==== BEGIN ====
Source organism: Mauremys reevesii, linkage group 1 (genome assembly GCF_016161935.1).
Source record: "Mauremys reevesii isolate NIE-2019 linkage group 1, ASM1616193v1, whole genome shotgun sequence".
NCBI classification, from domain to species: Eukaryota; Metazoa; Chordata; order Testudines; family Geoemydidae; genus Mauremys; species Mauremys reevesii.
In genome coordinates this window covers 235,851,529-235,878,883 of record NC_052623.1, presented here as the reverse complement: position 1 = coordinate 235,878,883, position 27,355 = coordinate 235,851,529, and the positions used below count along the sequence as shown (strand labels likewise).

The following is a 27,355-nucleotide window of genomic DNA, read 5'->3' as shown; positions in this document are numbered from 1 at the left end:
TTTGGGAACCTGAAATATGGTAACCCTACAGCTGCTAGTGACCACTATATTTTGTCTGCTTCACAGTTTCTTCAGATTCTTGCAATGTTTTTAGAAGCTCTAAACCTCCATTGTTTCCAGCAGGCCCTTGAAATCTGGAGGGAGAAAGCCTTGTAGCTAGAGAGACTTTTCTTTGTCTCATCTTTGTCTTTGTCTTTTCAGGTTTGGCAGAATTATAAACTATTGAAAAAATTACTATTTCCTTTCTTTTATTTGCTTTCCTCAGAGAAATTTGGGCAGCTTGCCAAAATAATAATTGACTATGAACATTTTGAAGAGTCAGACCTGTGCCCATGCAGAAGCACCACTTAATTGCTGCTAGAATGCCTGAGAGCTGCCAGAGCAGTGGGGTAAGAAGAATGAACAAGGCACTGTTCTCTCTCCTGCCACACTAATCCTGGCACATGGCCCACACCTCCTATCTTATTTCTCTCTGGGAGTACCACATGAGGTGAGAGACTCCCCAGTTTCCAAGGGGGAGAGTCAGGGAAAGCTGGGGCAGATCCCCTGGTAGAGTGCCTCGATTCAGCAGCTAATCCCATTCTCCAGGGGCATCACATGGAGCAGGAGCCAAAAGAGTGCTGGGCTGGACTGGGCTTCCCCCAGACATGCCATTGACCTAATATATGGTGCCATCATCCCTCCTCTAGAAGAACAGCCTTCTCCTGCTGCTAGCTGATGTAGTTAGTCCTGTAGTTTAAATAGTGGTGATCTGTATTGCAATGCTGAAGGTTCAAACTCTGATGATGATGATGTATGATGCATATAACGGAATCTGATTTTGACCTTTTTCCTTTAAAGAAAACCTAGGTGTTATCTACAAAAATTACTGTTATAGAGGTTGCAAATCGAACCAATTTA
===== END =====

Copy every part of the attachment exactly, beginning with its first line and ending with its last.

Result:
Source organism: Mauremys reevesii, linkage group 1 (genome assembly GCF_016161935.1).
Source record: "Mauremys reevesii isolate NIE-2019 linkage group 1, ASM1616193v1, whole genome shotgun sequence".
NCBI classification, from domain to species: Eukaryota; Metazoa; Chordata; order Testudines; family Geoemydidae; genus Mauremys; species Mauremys reevesii.
In genome coordinates this window covers 235,851,529-235,878,883 of record NC_052623.1, presented here as the reverse complement: position 1 = coordinate 235,878,883, position 27,355 = coordinate 235,851,529, and the positions used below count along the sequence as shown (strand labels likewise).

The following is a 27,355-nucleotide window of genomic DNA, read 5'->3' as shown; positions in this document are numbered from 1 at the left end:
TTTGGGAACCTGAAATATGGTAACCCTACAGCTGCTAGTGACCACTATATTTTGTCTGCTTCACAGTTTCTTCAGATTCTTGCAATGTTTTTAGAAGCTCTAAACCTCCATTGTTTCCAGCAGGCCCTTGAAATCTGGAGGGAGAAAGCCTTGTAGCTAGAGAGACTTTTCTTTGTCTCATCTTTGTCTTTGTCTTTTCAGGTTTGGCAGAATTATAAACTATTGAAAAAATTACTATTTCCTTTCTTTTATTTGCTTTCCTCAGAGAAATTTGGGCAGCTTGCCAAAATAATAATTGACTATGAACATTTTGAAGAGTCAGACCTGTGCCCATGCAGAAGCACCACTTAATTGCTGCTAGAATGCCTGAGAGCTGCCAGAGCAGTGGGGTAAGAAGAATGAACAAGGCACTGTTCTCTCTCCTGCCACACTAATCCTGGCACATGGCCCACACCTCCTATCTTATTTCTCTCTGGGAGTACCACATGAGGTGAGAGACTCCCCAGTTTCCAAGGGGGAGAGTCAGGGAAAGCTGGGGCAGATCCCCTGGTAGAGTGCCTCGATTCAGCAGCTAATCCCATTCTCCAGGGGCATCACATGGAGCAGGAGCCAAAAGAGTGCTGGGCTGGACTGGGCTTCCCCCAGACATGCCATTGACCTAATATATGGTGCCATCATCCCTCCTCTAGAAGAACAGCCTTCTCCTGCTGCTAGCTGATGTAGTTAGTCCTGTAGTTTAAATAGTGGTGATCTGTATTGCAATGCTGAAGGTTCAAACTCTGATGATGATGATGTATGATGCATATAACGGAATCTGATTTTGACCTTTTTCCTTTAAAGAAAACCTAGGTGTTATCTACAAAAATTACTGTTATAGAGGTTGCAAATCGAACCAATTTA